Profiles of Grace.

In the first century, names were given with significant thought. In the longest list of names found in Paul's epistles, however, it is not the names themselves that are the most important. It is the fact that these people are "in Christ" and "in the Lord," which is repeated 11 times in 23 verses. Some of the people in this list were slaves with no formal names aside from the household they served. Slave or free, when they were saved, these believers were given a greater identity in their Savior.

The social distinctions within this list of people are wide, varied, and purposeful. Jesus came to give salvation to all people (1 John 2:2). One third of the list of names belong to women. They played important roles in ministry even though they did not have significant roles in their culture. Though Paul mentions two or three house churches and their leaders, but even the organizational structure of the church is not emphasized more than their common status "in Christ."

Priscilla and Aquila

In Romans 16:3-5, Paul greets Prisca [Priscilla] and Aquila and "the church that is in their house." This couple was originally from Rome but had been evicted under Emperor Claudius' orders. They ministered with Paul in Corinth and Ephesus (Acts 18) but were now back in their original hometown.

This couple is always mentioned together. Their lives were wedded together as spiritual teammates. Priscilla is usually mentioned first, indicating that she may have had a greater gift in teaching than her husband. Men often struggle if their wives are more well-known than they, but Aquila and Priscilla were all about Christ.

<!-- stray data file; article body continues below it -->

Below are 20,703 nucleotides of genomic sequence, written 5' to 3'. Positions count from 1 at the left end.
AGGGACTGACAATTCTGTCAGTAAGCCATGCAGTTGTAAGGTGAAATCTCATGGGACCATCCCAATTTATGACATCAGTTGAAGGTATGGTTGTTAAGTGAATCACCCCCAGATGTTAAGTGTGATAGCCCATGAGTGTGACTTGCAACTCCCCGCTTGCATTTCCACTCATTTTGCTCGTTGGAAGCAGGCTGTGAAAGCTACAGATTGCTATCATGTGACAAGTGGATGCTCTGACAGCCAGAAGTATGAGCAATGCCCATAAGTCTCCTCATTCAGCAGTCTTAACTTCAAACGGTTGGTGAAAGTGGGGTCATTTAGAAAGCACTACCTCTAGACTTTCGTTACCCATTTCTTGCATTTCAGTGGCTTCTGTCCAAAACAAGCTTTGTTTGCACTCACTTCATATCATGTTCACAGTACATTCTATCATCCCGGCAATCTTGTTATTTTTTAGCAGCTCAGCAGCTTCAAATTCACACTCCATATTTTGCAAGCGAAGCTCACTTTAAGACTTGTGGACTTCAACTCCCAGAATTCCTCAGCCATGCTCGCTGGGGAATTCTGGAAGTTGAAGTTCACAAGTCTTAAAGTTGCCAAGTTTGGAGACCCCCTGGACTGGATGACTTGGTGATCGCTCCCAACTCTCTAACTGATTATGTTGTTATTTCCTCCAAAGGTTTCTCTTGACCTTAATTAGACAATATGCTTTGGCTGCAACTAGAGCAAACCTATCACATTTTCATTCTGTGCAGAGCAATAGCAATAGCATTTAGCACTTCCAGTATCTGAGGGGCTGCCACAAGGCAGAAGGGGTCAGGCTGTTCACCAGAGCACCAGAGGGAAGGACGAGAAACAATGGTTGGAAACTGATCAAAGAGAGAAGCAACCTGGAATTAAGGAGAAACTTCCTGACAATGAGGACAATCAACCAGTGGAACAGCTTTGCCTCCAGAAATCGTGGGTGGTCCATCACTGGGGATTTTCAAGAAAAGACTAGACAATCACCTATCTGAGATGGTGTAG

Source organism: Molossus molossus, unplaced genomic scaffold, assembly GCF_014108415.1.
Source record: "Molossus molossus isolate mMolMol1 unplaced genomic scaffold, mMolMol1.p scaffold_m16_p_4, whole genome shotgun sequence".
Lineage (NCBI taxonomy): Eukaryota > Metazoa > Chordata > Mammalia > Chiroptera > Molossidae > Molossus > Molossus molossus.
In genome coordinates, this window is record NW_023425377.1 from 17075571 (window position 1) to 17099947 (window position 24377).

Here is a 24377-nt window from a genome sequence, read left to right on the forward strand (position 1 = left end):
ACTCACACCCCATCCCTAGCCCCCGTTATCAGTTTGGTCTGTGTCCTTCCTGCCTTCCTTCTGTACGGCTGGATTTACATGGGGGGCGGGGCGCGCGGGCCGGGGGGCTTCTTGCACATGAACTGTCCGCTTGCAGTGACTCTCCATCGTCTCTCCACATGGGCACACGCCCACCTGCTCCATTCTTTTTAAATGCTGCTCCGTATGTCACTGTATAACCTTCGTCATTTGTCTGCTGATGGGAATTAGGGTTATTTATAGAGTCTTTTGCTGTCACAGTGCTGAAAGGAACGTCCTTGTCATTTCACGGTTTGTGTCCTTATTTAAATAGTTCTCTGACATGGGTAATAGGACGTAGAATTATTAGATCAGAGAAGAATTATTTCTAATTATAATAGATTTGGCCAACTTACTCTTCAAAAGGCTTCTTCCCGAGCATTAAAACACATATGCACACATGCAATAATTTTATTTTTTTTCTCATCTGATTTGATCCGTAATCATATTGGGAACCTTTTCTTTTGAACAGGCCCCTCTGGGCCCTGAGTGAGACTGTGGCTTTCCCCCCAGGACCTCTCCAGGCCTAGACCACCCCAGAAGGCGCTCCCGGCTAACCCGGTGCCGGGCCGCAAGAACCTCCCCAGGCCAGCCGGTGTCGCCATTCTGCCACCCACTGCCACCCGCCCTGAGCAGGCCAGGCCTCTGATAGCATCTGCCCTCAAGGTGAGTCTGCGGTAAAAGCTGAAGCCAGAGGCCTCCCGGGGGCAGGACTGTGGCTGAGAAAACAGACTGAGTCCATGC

These were probably people of means, since they were able to host a church in their home. Most believers at the time were slaves or members of the lower class, but all were equal in Christ. No doubt Priscilla and Aquila demonstrated humility with the fellow Christians who came to their house to worship.

When Paul calls them "fellow workers in Christ Jesus," he uses a word similar to the English "synergy." They worked so closely with Paul that they "risked their own necks" for him. They were comprehensive helpers to Gospel ministers, and without their help, much training and Gospel advancement would not have happened.


The next name we find in Romans 16:5 means "praiseworthy." Paul calls him "beloved." Epaenetus was the first Asian convert and a strong influence in the early church of the area. Paul praises God's work in this man as he loves to encourage faithfulness in his other letters (Philippians 1:5-6).

Application Points

  • Are you known more for your own name or your Savior's name?
  • Interestingly, not one name in Romans 16 is a full-time minister of the Gospel. Yet each person helped advance the Gospel in irreplaceable ways. How can you do the same?
A Hymn to Encourage: "Come, All Christians, Be Committed"

Come, all Christians, be committed
To the service of the Lord;
Make your lives for Him more fitted,
Tune your hearts with one accord.
Come into His courts with gladness,
Each his sacred vows renew,
Turn away from sin and sadness,
Be transformed with life anew.

Of your time and talents give ye,
They are gifts from God above;
To be used by Christians freely
To proclaim His wondrous love.
Come again to serve the Savior,
Tithes and off’rings with you bring.
In your work, with Him find favor,
And with joy His praises sing.

God’s command to love each other
Is required of every one;
Showing mercy to one another
Mirrors His redemptive plan.
In compassion He has given
Of His love that is divine;
On the cross sins were forgiven;
Joy and peace are fully thine.

Come in praise and adoration,
All who in Christ’s name believe;
Worship Him with consecration,
Grace and love you will receive.
For His grace give Him the glory,
For the Spirit and the Word,
And repeat the gospel story
Till all men His name has heard.